Visual Arts | Jan 30, 2014
When he became a graffiti artist, Edward Martinez adopted the alter-ego "Scape," for Screaming Creative and Positive Energy. That positive charge is evident both in his vividly pulsating paintings and in his work with the underserved youth he mentors in East Palo Alto. By Cynthia Stone
Visual Arts | Jan 29, 2014
Fraenkel Gallery's Love & Lust collects photographs by Peter Hujar, an important figure in the New York art scene in the 1970s and '80s whose erratic career was cut short by his untimely death in 1987 due to complications from AIDS. By Glen Helfand
Art Review | Jan 28, 2014
ArtComplex's pop-up exhibition capitalizes on redevelopment and reflects on history. By Christian L. Frock
Art Review | Jan 26, 2014
LA-based artist Laeh Glenn's solo show at Altman Siegel puzzles and thrills. By Sarah Hotchkiss
Visual Arts | Dec 29, 2013
Consider the Museum of Modern Art 's latest curatorial project, Design and Violence, as comparable to an experimental online course. It has an intriguing class description, set topics for each week, and a comments section akin to the discussion following a lecture. By Liz Mak
Visual Arts | Dec 17, 2013
Gift guide alert! File under "art" and "books" and "art books." By Kristin Farr
Visual Arts | Dec 08, 2013
Local book shop and publisher Last Gasp has a large collection of devilish items celebrating Krampus, Santa's Satanic twin. By Kristin Farr
Art Review | Dec 07, 2013
An exhibition by local artist Greg Ito in a new SOMA arts space brings together workplace and vacation references to create a surreal playground of delectable surfaces, high contrast patterns, and humorous gestures. By Sarah Hotchkiss
Art School | Dec 01, 2013
Ala Ebtekar grew up as a graffiti artist and studied traditional Persian art forms, later hybridizing these two interests to create work that is inspired by literary narratives, mythology, history, and hip hop culture.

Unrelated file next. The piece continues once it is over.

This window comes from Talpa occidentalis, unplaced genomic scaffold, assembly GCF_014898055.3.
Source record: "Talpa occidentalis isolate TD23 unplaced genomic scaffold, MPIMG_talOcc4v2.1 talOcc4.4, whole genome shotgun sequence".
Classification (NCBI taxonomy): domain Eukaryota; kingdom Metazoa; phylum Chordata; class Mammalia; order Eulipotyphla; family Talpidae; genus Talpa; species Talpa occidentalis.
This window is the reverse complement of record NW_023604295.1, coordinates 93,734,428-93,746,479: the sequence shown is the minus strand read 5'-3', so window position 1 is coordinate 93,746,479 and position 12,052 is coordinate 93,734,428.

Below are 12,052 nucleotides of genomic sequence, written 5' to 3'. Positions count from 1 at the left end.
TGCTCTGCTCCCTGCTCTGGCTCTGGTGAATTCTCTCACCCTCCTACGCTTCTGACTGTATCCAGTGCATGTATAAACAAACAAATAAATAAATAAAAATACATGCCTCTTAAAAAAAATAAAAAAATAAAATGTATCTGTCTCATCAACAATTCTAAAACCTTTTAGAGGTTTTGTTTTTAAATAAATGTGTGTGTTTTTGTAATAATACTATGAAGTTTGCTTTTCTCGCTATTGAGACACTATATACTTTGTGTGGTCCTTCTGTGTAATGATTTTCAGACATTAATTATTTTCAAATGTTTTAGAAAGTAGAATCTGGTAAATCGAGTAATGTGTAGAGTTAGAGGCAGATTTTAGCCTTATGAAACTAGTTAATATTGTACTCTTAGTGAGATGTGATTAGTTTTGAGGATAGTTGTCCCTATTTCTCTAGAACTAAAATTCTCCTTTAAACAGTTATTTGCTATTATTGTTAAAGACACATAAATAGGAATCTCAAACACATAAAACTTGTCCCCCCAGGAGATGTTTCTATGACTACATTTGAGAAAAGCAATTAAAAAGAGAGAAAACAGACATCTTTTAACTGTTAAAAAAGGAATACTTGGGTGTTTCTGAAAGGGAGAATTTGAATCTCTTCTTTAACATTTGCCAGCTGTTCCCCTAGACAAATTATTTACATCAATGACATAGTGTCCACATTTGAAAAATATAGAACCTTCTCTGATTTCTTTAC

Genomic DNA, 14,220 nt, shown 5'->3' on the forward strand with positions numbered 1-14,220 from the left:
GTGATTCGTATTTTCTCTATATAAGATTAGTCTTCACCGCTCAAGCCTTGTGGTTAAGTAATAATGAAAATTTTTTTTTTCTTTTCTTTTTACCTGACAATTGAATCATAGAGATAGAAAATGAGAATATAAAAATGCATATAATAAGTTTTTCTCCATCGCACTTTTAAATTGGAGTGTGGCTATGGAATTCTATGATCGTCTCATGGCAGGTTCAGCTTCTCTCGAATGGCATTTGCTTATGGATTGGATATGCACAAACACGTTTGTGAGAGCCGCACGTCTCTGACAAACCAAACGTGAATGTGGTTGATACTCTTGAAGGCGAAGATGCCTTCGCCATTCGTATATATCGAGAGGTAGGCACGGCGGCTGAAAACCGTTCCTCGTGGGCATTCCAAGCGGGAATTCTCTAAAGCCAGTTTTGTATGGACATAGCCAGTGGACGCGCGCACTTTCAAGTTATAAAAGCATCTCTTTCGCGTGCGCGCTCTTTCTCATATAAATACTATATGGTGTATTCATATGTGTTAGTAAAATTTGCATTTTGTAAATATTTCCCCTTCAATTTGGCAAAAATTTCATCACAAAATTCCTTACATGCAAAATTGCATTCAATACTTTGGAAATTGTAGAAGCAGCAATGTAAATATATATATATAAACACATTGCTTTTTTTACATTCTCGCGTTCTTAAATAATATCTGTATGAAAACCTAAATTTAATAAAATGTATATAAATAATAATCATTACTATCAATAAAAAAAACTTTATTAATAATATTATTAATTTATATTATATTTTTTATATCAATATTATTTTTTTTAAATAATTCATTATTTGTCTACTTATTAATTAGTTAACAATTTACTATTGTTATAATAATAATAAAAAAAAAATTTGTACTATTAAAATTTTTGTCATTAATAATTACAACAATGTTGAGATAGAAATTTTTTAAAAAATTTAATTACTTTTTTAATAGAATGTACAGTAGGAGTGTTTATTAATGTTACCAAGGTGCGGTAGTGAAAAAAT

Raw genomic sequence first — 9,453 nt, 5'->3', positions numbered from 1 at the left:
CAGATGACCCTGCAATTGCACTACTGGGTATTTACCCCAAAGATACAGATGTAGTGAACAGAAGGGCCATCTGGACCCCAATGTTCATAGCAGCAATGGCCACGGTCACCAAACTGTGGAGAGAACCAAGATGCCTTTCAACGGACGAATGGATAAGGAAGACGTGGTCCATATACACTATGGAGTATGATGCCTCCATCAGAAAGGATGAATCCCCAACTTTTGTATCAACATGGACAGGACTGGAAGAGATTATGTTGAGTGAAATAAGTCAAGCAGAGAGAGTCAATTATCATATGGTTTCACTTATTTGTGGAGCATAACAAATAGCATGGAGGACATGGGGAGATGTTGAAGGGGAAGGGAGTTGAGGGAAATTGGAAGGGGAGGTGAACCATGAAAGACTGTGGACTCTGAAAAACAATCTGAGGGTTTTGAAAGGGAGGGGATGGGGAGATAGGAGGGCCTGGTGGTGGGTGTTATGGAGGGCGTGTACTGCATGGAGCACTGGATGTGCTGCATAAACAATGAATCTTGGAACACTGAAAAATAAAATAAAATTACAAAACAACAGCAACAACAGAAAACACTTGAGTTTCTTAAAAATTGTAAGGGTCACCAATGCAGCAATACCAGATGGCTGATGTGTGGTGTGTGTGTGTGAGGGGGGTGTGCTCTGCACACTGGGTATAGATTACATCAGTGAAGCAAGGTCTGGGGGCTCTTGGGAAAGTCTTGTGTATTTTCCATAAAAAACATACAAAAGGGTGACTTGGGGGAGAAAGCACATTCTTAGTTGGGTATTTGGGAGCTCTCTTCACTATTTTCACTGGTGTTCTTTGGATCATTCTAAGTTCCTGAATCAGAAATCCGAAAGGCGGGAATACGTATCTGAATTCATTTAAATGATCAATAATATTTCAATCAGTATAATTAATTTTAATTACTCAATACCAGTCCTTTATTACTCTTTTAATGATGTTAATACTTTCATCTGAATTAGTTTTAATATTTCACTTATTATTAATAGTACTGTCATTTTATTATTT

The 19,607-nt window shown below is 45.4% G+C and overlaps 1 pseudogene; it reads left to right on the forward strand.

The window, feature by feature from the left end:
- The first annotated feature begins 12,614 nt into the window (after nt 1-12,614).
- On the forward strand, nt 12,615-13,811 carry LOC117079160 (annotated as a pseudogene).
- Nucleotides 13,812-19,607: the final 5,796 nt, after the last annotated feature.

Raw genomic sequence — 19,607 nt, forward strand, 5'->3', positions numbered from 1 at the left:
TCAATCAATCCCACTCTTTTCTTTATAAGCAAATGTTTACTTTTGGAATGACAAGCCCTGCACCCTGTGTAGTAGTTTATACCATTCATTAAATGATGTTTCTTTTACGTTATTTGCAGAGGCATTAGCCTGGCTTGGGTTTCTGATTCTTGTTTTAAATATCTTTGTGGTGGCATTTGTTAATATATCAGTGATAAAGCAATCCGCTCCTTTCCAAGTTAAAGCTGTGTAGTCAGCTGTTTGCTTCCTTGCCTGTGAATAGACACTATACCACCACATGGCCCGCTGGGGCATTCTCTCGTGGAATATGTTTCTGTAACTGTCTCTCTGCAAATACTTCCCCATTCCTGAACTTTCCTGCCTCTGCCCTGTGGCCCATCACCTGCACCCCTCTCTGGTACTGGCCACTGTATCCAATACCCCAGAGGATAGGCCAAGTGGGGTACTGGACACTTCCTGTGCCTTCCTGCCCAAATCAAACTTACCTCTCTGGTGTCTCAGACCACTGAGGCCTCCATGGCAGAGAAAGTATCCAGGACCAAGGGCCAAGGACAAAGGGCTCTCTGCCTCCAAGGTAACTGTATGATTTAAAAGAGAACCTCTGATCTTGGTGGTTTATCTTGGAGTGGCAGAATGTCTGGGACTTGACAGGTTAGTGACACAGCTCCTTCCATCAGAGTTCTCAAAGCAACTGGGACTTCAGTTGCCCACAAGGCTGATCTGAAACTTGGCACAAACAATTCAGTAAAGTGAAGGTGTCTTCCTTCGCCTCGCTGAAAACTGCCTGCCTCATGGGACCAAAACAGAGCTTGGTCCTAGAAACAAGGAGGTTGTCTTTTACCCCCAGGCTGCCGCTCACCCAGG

Art Review | Nov 27, 2013
Mounting two shows, one at Stanford, the other in Los Altos, SFMOMA brings new commissions and selections from its collection to the South Bay. By Ben Marks
Art & Design : NPR
Claude Monet died 90 years ago, but his famous water lilies still have power over viewers. What's the secret to their staying power? It might have to do with their creator's particular attachment to his garden in Giverny, France.
In the early 1970s surrealist icon Salvador Dalí published a lavish cookbook called Les Dîners de Gala. Decades later, the book is being republished for a new and much wider audience.
The work of art is meant to honor the victims of the November 2015 terrorist attacks. Construction is already underway on Bouquet of Tulips -- but not all Parisians are pleased with the gift.
The Smithsonian show isn't about the words of the Quran so much as the people who laboriously copied it, letter by letter. When they made a mistake, they fixed it with flourish — and sometimes gold.
Also on KQED.org this week ...
American Indian Heritage Month
In November, KQED proudly celebrates the diversity of our community with a special American Indian Heritage Month programming lineup on KQED Public Television.
Watch Film School Shorts Online
Featuring the best short student films from major institutions like NYU, Columbia University, UCLA, USC and University of Texas, that have wowed audiences at Cannes, Sundance, Toronto, Telluride and SXSW.